A positive implication is the assurance on the parents’ parts that their children watch ‘safe’ shows every time they tune in to their television sets from 6:00 am to 10:00 pm. Parents and guardians can be rather sure that swear words and other sexual or violent content in the programs are monitored carefully, so they support this completely. The negative implications of this policy, on the other hand, is that several freedom and rights group claim that enforcing the law against broadcast indecency include violating the freedom of expression, going against the First Amendment rights.

Producers and scriptwriters have the same right as anyone to express themselves in whichever way they can, even if some people do not approve of this (Fyfe, 2008). Along with the television networks who claim that their programs and their contents are only for ‘entertainment value’, freedom and rights group oppose the policy. The policy against broadcast indecency has been rather effective since its finalization in 2006. Television networks have become more careful when it comes to their shows’ contents, as the penalties for the violation of the policy have become harsher.

There are still, however, some flaws. Firstly, the term “indecent” is used loosely. There are no exact boundaries when it comes to what words or visuals are indecent, and what are not. “Laws preventing certain speech are black type on white paper, but the context in which words appear are utterly gray” (Cox, 2004). Secondly, there are many different cultures and language that is vulgar to one culture may not be to another. Everyone has a duty to the community. Every person can be greatly influenced by another person or company or situation in any way.

Television is one of the most influential types of technology because almost every home and office/ structure has it. It also contains both the visual and audio elements which are easily absorbed by the human mind, especially of children who base their actions, attitudes and behaviors on someone or something else. Broadcast indecency has posed many problems, from the influence of the usage of crude words, to the sexual and violent actions and ways of thinking.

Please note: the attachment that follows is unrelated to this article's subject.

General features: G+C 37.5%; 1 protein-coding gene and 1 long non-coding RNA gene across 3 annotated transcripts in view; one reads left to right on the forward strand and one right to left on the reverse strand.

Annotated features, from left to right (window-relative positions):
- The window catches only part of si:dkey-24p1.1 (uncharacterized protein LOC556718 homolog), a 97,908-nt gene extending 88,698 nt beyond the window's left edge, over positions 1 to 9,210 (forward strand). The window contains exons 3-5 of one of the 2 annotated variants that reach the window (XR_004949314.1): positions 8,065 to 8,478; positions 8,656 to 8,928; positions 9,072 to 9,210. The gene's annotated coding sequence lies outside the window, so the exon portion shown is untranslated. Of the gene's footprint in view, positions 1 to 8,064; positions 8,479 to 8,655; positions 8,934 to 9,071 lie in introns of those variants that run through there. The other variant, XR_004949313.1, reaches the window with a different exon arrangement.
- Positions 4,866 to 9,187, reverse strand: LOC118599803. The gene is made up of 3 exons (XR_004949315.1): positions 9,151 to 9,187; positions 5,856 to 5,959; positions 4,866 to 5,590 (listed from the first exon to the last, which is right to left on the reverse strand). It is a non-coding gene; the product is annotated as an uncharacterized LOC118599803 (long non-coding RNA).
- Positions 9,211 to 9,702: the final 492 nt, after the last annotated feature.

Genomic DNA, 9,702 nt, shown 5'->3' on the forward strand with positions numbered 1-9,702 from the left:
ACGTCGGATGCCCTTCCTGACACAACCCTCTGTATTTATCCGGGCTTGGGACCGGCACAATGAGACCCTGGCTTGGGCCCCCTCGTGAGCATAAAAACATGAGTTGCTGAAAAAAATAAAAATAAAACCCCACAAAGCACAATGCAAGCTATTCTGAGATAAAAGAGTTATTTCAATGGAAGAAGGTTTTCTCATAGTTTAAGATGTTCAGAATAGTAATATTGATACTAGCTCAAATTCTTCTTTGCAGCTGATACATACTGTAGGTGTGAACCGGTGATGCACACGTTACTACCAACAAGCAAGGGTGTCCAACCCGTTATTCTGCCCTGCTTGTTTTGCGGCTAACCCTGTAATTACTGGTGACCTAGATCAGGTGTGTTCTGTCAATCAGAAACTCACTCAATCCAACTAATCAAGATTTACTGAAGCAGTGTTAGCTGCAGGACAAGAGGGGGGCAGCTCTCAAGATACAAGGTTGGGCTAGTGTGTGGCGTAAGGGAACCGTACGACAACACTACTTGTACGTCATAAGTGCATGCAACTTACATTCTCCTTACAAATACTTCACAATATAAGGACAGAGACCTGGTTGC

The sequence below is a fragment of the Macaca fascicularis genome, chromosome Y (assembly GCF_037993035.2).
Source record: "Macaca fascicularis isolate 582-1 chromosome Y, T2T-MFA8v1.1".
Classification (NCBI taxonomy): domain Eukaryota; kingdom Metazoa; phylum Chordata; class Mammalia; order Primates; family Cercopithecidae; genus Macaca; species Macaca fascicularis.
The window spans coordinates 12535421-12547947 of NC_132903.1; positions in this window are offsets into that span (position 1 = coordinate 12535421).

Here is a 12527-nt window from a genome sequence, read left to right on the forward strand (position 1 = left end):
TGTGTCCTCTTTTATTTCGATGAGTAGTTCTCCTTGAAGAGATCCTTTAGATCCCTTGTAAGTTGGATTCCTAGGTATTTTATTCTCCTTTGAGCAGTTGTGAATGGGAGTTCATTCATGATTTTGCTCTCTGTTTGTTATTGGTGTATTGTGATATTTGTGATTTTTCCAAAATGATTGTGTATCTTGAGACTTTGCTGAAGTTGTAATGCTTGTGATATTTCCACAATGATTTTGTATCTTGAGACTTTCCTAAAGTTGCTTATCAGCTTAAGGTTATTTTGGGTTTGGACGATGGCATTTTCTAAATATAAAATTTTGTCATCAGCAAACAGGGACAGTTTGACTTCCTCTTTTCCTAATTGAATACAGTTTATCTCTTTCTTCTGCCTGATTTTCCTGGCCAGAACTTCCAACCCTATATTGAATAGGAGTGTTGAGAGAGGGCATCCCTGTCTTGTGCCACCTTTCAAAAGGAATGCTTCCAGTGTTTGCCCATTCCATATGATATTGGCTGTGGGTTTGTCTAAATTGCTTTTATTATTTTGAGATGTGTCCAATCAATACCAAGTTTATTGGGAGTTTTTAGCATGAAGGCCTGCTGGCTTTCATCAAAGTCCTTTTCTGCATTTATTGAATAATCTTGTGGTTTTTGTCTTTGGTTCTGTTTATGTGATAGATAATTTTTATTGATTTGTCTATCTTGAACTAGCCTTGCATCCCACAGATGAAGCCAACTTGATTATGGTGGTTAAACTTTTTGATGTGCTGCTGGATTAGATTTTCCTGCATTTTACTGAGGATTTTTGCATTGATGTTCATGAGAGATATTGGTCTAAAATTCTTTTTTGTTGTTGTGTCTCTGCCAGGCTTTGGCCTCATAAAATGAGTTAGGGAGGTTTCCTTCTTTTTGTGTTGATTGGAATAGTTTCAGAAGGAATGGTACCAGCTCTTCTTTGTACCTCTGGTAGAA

The Federal Communications Commission does its best to monitor everyday programs, but they rely mostly on the complaints and reactions of the viewers (Smith, n. d. ). The community, therefore, has much a responsibility as the FCC to guide the programs impressionable minds watch everyday. Television networks, on the other hand, need to control their own ideas and fit them into more suitable situations. Their freedom of expression does not have to be sacrificed. Swear words and sexual and violent scenes need not always be a part of adult programs to cater to more mature minds.

The only way the issue can be prevented is if all members of the community work together. The idea seems bleak for now, as most television networks keep standing their ground that what they do is part of their rights as broadcasters. There are ideas that “perhaps technologies will be built into digital video recorders that would allow a consumer to set up a screening system” (Cox, 2004), but for the time-being, it is not yet possible. Improvements can be done, though, with continued talks, amendments in the law, and clarifications on the boundaries, and rules and regulations.

Through these, the nature of broadcasting will be of use to everyone, instead of posing threats to the community, and no one need ever worry that broadcasting and its negative effects. References Broadcast indecency campaign. (2009). Retrieved May 1, 2009 from http://www. parentstv. org/PTC/fcc/main. asp. A closer look at broadcast indecency. (2004). Retrieved May 1, 2009 from http://www. firstamendmentcenter. org/analysis. aspx? id=12915. Welborn, A. A. & Cohen, H. (2004). Regulation of broadcast indecency: Background and legal analysis. Retrieved May 1, 2009 from http://www. fas. org/sgp/crs/RL32222.

pdf. Cox, B. (2004). The broadcast indecency playground. Retrieved May 1, 2009 from http://cei. org/gencon/019,03986. cfm. Gattuso, J. L. (2005). Broadcast Indecency: More regulation not the answer. Retrieved May 1, 2009 from http://www. heritage. org/Research/Regulation/wm666. cfm Smith, D. E. (n. d. ). Broadcast indecency: What you can do. Retrieved May 1, 2009 from http://www. illinoisfamily. org/BroadcastIndecency-Whatyoucando. pdf Fyfe, K. (2008). Oh, those naughty broadcasters. Retrieved May 1, 2009 from http://www. cultureandmediainstitute. org/articles/2008/20080326000119. aspx